Teaching kids to read can feel overwhelming. Whether you are homeschooling and the responsibility is solely on you or if your child is in school but needs extra support, it can feel like a lot – especially if your child doesn’t seem interested. As a former kindergarten teacher, trained in Early Reading Intervention, and a homeschooling mama to five, I have had a LOT of practice teaching kids to read. I’ve also made a lot of mistakes, so I hope that this post will give you some tips, share some favorite resources and curriculum, and help you NOT to make the same mistakes! These tips are for homeschoolers or parents who are are trying to support struggling or beginning readers at home during the summer or when they are home from school.
Before teaching kids how to read, you need to know that the age of five is not a magical age when kids learn how to read. Many children are not developmentally ready to learn at five years old. If your child is not showing interest in reading or signs of readiness (learning letter sounds, pointing out letters, attempting or practicing writing letters, understanding that letters put together make words, etc.), pushing too hard could make them dislike reading altogether. If you have the ability to wait until your child is developmentally ready, consider holding off until your child is showing signs of readiness.
It is much more typical for kids not to learn to read until 7-8 years old. In many countries outside the United States, kids don’t even begin formal schooling until seven! Pushing your child to read too early could cause them to dislike reading. We want our kids to love to read, not hate it! I’ve personally found that if a child resists learning to read, and you can wait, it is better than forcing it too early.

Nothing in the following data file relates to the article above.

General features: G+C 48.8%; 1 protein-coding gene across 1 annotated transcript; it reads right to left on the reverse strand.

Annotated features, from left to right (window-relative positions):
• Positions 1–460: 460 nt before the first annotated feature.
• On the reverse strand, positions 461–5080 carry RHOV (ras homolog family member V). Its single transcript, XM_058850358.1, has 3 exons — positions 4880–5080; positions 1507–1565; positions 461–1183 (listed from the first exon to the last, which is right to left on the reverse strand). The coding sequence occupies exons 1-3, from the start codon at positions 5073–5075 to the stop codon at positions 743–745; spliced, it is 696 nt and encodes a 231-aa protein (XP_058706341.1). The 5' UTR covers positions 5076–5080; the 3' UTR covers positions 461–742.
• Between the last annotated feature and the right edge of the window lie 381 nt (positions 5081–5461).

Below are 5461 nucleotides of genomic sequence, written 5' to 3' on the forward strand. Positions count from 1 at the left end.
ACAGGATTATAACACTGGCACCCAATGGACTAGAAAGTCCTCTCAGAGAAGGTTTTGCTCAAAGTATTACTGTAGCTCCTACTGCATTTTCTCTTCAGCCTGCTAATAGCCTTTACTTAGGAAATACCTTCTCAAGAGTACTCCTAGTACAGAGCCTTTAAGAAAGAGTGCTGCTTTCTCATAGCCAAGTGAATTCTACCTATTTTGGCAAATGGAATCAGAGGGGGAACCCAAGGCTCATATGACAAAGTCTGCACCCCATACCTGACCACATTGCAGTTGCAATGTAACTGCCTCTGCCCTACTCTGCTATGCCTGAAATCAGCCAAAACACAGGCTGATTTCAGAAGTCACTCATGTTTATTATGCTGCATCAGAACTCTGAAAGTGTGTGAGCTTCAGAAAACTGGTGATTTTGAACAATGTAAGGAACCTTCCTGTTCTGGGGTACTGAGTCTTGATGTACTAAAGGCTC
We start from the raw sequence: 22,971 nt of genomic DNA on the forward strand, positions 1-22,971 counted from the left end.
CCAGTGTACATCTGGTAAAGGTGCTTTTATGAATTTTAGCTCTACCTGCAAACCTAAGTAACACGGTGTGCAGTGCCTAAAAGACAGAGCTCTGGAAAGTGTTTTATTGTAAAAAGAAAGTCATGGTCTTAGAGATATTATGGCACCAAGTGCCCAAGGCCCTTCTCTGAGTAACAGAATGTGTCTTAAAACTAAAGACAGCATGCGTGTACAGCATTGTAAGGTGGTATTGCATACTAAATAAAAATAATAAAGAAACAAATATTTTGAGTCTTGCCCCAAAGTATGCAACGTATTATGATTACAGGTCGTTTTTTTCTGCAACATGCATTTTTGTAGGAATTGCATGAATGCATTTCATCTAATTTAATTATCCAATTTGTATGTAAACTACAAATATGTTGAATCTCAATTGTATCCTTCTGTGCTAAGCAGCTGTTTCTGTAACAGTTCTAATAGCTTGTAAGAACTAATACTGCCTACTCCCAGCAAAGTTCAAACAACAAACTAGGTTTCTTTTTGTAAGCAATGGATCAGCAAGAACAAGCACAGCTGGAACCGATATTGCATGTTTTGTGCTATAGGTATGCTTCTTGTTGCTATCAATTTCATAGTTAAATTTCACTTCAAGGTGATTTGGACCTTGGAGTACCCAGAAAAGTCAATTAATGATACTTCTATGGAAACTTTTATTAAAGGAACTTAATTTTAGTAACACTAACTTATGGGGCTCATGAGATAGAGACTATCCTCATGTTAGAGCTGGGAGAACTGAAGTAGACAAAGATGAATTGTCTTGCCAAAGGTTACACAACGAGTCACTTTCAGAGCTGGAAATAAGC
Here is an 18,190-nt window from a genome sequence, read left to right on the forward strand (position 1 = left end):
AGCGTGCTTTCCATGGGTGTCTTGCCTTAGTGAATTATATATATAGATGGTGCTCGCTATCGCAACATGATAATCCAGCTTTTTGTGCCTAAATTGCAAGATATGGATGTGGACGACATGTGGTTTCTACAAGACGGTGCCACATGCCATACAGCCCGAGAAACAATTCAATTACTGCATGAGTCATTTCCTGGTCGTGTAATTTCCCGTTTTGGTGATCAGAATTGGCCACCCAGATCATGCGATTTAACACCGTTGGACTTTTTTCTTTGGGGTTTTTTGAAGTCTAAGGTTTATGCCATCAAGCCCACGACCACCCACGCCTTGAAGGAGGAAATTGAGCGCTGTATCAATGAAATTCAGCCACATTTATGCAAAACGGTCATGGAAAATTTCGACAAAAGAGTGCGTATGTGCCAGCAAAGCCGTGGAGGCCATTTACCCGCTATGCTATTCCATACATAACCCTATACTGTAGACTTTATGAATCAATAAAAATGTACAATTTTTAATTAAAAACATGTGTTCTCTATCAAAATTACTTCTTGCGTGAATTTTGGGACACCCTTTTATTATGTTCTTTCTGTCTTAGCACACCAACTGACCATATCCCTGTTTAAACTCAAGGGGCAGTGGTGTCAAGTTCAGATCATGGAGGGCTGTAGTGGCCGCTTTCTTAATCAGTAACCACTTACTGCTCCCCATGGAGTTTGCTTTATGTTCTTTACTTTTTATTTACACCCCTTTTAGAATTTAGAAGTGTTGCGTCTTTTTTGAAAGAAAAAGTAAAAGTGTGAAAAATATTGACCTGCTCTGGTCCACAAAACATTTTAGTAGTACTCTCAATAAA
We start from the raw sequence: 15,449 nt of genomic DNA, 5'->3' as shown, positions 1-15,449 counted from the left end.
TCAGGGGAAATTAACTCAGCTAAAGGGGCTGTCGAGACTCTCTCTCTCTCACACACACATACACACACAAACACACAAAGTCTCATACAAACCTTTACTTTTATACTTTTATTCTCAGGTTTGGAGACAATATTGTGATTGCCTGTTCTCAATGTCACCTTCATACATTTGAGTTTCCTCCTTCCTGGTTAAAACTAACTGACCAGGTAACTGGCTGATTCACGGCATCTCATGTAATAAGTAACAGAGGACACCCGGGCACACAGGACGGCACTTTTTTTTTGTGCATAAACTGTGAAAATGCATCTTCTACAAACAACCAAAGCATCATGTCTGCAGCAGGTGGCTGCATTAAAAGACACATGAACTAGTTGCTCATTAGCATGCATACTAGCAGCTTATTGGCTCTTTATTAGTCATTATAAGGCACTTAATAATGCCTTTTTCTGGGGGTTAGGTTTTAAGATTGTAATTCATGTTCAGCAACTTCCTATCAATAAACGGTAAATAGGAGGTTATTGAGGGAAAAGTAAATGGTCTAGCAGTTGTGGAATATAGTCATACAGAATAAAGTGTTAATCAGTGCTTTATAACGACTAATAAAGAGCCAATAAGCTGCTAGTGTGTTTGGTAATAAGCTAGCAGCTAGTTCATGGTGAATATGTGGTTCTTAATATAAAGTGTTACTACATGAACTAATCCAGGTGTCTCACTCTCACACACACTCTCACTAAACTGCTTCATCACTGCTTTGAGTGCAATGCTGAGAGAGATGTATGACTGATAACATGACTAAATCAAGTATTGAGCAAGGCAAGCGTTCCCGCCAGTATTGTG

If you are homeschooling, you have the privilege of waiting until your child is ready. If your child is in the traditional school system, you may not have that advantage. If that is the case and you feel your child is being pushed to read before he or she is ready, talk with your child’s teacher to see what accommodations could be made. Sometimes children do need intervention or evaluation for dyslexia or other learning challenges, but many times a child just needs more time to develop and be ready to learn.
No matter your situation, there are so many things you can be doing to begin teaching your child to read or what you can do at home to support what your child’s teacher is doing in school.
Here are some things you can do at home to encourage your child to learn how to read:
Exposure to words, letters, and books
- Read to your child daily
- Provide your kids with lots of quality books to read (you can see a variety of lists I recommend over in my Amazon storefront)
- Encourage your children to read on their own and practice writing
- Watch The Letter Factory or The Talking Words Factory from Leap Frog (these movies are personal faves here – I’m not ashamed to say that my oldest learned his letter sounds from The Letter Factory!)
- Encourage your child to retell familiar stories through pretend play, like with a Story Basket
Become familiar with letters and letter sounds
- Wooden letter tracing boards are a great way to practice writing letters
- Use wooden letters, letter tiles, or magnet letters to practice letter sounds or practice forming words. These Read, Build, Write mats are FREE in my shop and perfect for this:
- Use playdough to form letters or stamp letters into the playdough
- Learn through play: play restaurant, store, post office, etc. and encourage your kids to write down words or sounds they know; write a menu or grocery list together with your child’s favorite foods and he or she can become familiar with the words